“Costly reversals of bad policies: the case of the mortgage interest deduction”
Review of Economic Dynamics 2021, Vol. 40: 85-107
With Markus Karlman and Kasper Kragh-Sørensen

This paper measures the welfare effects of removing the mortgage interest deduction under a variety of implementation scenarios. To this end, we build a life-cycle model with heterogeneous households calibrated to the U.S. economy, which features long-term mortgages and costly refinancing. In line with previous research, we find that most households would prefer to be born into an economy without the deductibility. However, when we incorporate transitional dynamics, less than forty percent of households are in favor of a reform and the average welfare effect is negative. This result holds under a number of removal designs.

Working Papers

“The effects of monetary policy through housing and mortgage choices on aggregate demand”
(Job Market Paper, Winner of the UniCredit Foundation Best Paper Award at VMACS CopenhagenMacro Days)

Housing and mortgage choices are among the largest financial decisions households make, and they substantially impact households’ liquidity. In this paper, I explore how monetary policy affects aggregate demand by influencing these choices. To quantify this portfolio channel of monetary policy, I build a heterogeneous-agent life-cycle model with housing and long-term mortgage contracts. I find that, in response to an expansionary monetary policy shock, 90 percent of the direct increase in aggregate demand is a result of households’ discrete reallocations of their housing and mortgage holdings. The direct demand response is largely driven by an improved consumption smoothing among constrained households, whose liquidity improves when they update their housing and mortgage choices. Both lower mortgage interest rates and endogenously higher house prices are essential for the portfolio adjustments, and ultimately the response in demand. I also find that the effectiveness of monetary policy is highly dependent on the flexibility of the mortgage market. When mortgages have adjustable interest rates, as opposed to fixed rates, house prices increase substantially more, and the aggregate response of consumption is more than six times as large.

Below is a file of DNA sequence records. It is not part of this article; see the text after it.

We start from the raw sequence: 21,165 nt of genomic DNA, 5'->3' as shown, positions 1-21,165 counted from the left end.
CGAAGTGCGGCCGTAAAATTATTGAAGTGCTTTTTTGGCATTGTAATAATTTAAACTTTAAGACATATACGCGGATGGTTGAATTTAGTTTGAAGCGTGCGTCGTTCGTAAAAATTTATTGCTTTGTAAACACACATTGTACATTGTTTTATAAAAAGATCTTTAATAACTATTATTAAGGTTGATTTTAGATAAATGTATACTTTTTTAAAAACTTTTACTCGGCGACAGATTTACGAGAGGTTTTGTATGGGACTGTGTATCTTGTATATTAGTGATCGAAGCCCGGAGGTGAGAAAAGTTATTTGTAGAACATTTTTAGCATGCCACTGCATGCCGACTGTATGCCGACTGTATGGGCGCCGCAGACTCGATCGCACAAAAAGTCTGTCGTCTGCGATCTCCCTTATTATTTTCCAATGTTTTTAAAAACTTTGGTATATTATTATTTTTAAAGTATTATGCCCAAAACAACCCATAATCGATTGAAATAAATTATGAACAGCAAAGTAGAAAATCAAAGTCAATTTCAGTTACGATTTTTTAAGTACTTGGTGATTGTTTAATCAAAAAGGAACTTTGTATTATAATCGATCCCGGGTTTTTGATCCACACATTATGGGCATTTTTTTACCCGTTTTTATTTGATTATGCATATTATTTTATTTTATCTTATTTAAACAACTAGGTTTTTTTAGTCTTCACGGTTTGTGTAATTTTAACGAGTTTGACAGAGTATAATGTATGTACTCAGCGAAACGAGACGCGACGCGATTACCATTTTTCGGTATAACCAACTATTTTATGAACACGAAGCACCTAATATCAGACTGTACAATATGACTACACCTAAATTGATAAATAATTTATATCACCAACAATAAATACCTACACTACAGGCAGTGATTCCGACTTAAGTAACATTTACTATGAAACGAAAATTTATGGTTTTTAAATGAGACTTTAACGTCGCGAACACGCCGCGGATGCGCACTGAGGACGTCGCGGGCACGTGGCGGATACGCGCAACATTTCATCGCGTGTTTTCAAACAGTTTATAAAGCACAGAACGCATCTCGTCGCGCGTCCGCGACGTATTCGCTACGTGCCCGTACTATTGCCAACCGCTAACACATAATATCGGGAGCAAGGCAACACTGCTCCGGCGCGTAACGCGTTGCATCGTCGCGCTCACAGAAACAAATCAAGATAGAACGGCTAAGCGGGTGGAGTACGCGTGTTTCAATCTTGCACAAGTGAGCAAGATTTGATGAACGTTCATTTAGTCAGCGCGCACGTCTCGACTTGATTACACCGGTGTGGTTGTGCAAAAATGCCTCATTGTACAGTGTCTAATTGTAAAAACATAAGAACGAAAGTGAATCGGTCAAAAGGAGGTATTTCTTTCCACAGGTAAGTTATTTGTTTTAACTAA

“Inertia of dominated pension investments: evidence from an information intervention”
With Louise Lorentzon

The market for long-term savings in mutual funds is characterized by high price dispersion between similar funds. In this paper, we conduct an empirical investigation into possible causes of imperfect competition in this market. We discriminate between three main hypotheses on the demand side: a lack of awareness of price dispersion, search costs, and financial illiteracy. We run a large-scale field experiment in the Swedish public pension system. Information letters are sent to pension savers in two index funds, where there exists a cheaper fund with the same index strategy. We show that an information intervention that increases the awareness of a cheaper, dominating fund, at the same time as it reduces the search costs for finding such an alternative, can significantly improve households’ real investment allocations. Nonetheless, a majority of savers who are sent information about the name of the dominating fund do not switch funds. Thus, the high degree of inertia in pension investments remains even when search frictions for identifying dominating alternatives are eliminated.

“Mortgage lending standards: implications for consumption dynamics”
With Markus Karlman and Kasper Kragh-Sørensen

In this paper, we investigate to what extent stricter mortgage lending standards affect households’ ability to smooth consumption. Using a heterogeneous-household model with incomplete markets, we find that a permanently lower loan-to-value (LTV) or payment-to-income (PTI) requirement only marginally affects the aggregate consumption response to a negative wealth shock. We show that even the distribution of marginal propensities to consume across households is remarkably insensitive to these permanent policies. In contrast, households’ consumption responses can be reduced if a temporary stricter LTV or PTI requirement is implemented prior to a negative wealth shock. However, strong assumptions need to be made for temporary policies to be welfare improving.